Attenborough's Natural Curiosities

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Nature Documentary hosted by David Attenborough and published by UKTV in 2013 - English narration

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Image: Attenborough-s-Natural-Curiosities-Cover.jpg

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Attenborough's Natural Curiosities A five part series in which Sir David Attenborough shines the spotlight on some of nature’s evolutionary anomalies and how these curious animals continue to baffle and fascinate. Attenborough turns away from the kind of widescreen wildlife that often sweeps across our screens and adopts a more zoomed-in approach. As you’d expect, it’s exemplary broadcasting. What the series lacks in lush landscapes and beauty shots, it more than makes up for with extraordinary stats. It’s the best kind of educational television.

[edit] Stretched to the Limit

David explores nature's evolutionary anomalies and examines two creatures whose stretched features have given them an edge in the natural world. The chameleon has an extra-long tongue that helps it catch prey and the giraffe's neck is so long it is easily able to reach the tops of trees for food.

[edit] A Curious Hoax

David Attenborough highlights the curiosities that have led to accusations of forgery, but have ultimately helped assist the rethinking of evolution. When early explorers brought the first specimen of a duck-billed platypus to England in 1799, it was considered so bizarre it was deemed a hoax. Similarly, the midwife toad became the centre of a scientific storm in the 1920s that led to accusations of fakery.

[edit] Young Wrinklies

David Attenborough encounters two species with wrinkly skin, where nature has tinkered with the aging process to different effect. The mole rat retains its looks while growing old and the elephant looks old from birth. Both creatures live relatively long lives.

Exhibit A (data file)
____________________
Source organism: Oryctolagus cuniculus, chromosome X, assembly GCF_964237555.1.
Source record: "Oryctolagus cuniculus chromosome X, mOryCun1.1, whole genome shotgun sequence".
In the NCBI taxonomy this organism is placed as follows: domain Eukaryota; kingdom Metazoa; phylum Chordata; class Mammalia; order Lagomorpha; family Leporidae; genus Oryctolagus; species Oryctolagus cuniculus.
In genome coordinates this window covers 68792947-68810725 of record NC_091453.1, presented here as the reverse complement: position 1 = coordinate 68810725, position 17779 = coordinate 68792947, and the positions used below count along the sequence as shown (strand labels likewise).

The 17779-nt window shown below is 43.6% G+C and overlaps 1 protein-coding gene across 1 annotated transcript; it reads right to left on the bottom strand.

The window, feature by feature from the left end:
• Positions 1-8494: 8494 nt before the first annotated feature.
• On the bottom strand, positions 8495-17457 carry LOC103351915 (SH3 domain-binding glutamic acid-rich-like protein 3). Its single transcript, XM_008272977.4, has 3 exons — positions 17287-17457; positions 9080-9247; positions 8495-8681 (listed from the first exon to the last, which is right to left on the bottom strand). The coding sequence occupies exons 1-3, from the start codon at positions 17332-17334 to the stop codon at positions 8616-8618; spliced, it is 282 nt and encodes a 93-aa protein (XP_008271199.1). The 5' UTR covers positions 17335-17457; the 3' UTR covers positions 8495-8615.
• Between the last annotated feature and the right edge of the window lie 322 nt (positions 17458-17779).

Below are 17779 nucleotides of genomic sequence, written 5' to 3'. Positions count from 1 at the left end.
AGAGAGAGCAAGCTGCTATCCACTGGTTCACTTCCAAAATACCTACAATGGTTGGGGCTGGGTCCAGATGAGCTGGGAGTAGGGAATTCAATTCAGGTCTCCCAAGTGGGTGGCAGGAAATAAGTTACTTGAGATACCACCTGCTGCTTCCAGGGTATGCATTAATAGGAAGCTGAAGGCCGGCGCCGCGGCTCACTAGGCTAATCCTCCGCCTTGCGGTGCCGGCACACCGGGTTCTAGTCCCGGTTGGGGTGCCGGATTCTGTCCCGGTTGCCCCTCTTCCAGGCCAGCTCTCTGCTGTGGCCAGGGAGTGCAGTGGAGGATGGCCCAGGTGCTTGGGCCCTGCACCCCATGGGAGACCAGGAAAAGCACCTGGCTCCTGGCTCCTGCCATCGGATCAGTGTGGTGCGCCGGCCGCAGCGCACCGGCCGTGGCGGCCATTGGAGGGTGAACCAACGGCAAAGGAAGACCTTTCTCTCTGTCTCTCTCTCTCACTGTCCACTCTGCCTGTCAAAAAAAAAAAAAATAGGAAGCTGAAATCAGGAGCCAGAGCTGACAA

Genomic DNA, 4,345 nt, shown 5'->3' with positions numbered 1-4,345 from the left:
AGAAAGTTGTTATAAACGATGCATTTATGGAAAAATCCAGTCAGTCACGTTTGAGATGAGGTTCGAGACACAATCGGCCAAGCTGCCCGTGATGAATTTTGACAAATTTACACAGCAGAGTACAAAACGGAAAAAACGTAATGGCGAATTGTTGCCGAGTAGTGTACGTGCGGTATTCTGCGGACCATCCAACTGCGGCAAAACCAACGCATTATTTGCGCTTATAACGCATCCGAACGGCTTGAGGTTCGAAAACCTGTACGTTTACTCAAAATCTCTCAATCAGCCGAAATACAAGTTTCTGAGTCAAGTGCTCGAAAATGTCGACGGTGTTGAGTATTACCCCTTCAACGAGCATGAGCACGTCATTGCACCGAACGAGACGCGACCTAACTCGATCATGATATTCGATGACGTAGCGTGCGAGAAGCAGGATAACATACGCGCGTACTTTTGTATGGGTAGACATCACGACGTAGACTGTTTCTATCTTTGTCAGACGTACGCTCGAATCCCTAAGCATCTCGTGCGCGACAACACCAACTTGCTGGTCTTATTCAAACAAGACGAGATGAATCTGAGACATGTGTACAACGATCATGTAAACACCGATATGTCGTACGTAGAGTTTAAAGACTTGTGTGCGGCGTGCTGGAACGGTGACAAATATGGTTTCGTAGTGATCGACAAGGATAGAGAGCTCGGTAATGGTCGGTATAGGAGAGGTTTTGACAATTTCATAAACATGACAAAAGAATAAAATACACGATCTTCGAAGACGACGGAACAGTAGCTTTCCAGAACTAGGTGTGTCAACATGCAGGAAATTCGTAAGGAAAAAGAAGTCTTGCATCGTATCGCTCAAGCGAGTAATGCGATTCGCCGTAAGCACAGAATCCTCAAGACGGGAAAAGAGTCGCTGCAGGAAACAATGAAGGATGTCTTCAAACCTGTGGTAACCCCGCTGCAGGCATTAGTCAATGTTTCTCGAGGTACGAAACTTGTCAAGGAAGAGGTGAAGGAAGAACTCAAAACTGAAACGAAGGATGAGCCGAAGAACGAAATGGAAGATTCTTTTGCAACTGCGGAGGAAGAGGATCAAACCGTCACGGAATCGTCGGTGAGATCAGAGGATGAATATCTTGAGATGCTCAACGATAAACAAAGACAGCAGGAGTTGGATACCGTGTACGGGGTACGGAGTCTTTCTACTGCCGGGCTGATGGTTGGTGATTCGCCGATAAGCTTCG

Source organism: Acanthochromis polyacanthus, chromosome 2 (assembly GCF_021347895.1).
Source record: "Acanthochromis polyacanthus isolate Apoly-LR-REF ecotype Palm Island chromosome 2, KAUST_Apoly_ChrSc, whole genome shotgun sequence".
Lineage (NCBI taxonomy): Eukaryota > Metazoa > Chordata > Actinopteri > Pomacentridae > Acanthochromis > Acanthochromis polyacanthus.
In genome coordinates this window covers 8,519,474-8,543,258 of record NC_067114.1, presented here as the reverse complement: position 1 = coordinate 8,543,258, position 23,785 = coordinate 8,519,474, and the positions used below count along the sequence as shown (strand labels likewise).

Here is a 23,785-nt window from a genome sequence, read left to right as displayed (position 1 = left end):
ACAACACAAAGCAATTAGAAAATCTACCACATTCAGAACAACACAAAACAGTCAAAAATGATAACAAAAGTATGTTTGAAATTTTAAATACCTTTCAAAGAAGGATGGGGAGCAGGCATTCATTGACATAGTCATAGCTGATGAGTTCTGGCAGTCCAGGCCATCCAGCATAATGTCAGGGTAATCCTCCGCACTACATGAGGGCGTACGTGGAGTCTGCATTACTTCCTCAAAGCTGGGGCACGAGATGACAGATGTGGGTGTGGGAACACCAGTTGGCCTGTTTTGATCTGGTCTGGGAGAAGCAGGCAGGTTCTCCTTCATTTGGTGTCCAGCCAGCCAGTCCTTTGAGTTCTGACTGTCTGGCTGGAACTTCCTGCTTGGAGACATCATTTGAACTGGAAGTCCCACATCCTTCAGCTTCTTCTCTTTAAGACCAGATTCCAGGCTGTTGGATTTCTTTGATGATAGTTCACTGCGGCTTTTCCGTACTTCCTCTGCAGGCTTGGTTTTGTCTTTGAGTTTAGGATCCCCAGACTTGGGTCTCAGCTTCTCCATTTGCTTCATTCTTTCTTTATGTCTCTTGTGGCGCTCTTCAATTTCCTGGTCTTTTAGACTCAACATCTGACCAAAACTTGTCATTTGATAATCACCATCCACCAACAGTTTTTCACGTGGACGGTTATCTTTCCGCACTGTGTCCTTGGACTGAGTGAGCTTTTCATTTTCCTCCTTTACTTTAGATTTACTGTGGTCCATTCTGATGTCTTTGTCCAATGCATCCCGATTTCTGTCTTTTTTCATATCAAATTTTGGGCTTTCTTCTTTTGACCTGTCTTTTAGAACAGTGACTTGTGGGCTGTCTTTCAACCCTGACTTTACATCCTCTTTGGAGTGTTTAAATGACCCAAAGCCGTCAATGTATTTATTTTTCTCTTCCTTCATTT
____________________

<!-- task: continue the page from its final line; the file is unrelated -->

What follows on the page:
[edit] A Curious Twist

The single spiral tusk of the narwhal inspiration for tales of unicorns and the myriad variations on the twist of the snail shell have delighted and fascinated naturalists and artists since the dawn of civilization

[edit] Seeing the Pattern

Zebra stripes vary subtly between the different species but there is one group of animals that has evolved colourful patterns of seemingly infinite variety, the butterflies. In this episode David looks at two examples of animal patterns that have bedazzled and baffled science for a long time, and uses modern tools to unlock their secrets.

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[edit] Technical Specs

[edit] HD Version

  • Video Codec: x264 CABAC High@L4.0
  • Video Bitrate: 3381 Kbps
  • Video Aspect Ratio: 16:9
  • Video Resolution: 1280 x 720
  • Audio Codec: AAC LC
  • Audio Bitrate: 128 Kbps AVC 48KHz
  • Audio Channels: 2
  • Run-Time: 23mins
  • Framerate: 25fps
  • Number of Parts: 5
  • Part Size: 538 MB
  • Container: MKV
  • Encoded by: Harry65
  • Source: HDTV

[edit] SD Version

  • Video Codec: x264 CABAC High@L3.1
  • Video Bitrate: 1273 Kbps
  • Video Aspect Ratio: (16:9)
  • Video Resolution: 960 x 540
  • Audio Codec: AAC LC
  • Audio Bitrate: 128 Kbps CBR 48KHz
  • Audio Channels: 2
  • Run-Time: 23mins
  • Framerate: 25fps
  • Number of Parts: 5
  • Part Size: 203 MB
  • Container: mp4
  • Encoded by: Harry65
  • Source: PDTV

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